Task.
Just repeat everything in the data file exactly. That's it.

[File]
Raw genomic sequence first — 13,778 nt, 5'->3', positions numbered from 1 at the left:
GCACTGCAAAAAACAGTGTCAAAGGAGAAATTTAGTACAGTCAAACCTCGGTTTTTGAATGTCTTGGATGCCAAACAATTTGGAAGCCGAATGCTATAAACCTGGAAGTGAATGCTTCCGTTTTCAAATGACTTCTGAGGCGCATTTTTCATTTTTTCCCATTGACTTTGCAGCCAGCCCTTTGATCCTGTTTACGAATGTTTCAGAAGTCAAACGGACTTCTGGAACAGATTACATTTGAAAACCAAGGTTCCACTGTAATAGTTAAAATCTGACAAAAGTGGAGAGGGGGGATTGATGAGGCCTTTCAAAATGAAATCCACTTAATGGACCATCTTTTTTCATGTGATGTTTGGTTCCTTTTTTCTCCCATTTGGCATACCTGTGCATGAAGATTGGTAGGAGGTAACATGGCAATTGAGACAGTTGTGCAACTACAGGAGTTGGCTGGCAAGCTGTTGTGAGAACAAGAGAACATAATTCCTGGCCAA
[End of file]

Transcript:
Raw genomic sequence first — 13,778 nt, 5'->3', positions numbered from 1 at the left:
GCACTGCAAAAAACAGTGTCAAAGGAGAAATTTAGTACAGTCAAACCTCGGTTTTTGAATGTCTTGGATGCCAAACAATTTGGAAGCCGAATGCTATAAACCTGGAAGTGAATGCTTCCGTTTTCAAATGACTTCTGAGGCGCATTTTTCATTTTTTCCCATTGACTTTGCAGCCAGCCCTTTGATCCTGTTTACGAATGTTTCAGAAGTCAAACGGACTTCTGGAACAGATTACATTTGAAAACCAAGGTTCCACTGTAATAGTTAAAATCTGACAAAAGTGGAGAGGGGGGATTGATGAGGCCTTTCAAAATGAAATCCACTTAATGGACCATCTTTTTTCATGTGATGTTTGGTTCCTTTTTTCTCCCATTTGGCATACCTGTGCATGAAGATTGGTAGGAGGTAACATGGCAATTGAGACAGTTGTGCAACTACAGGAGTTGGCTGGCAAGCTGTTGTGAGAACAAGAGAACATAATTCCTGGCCAA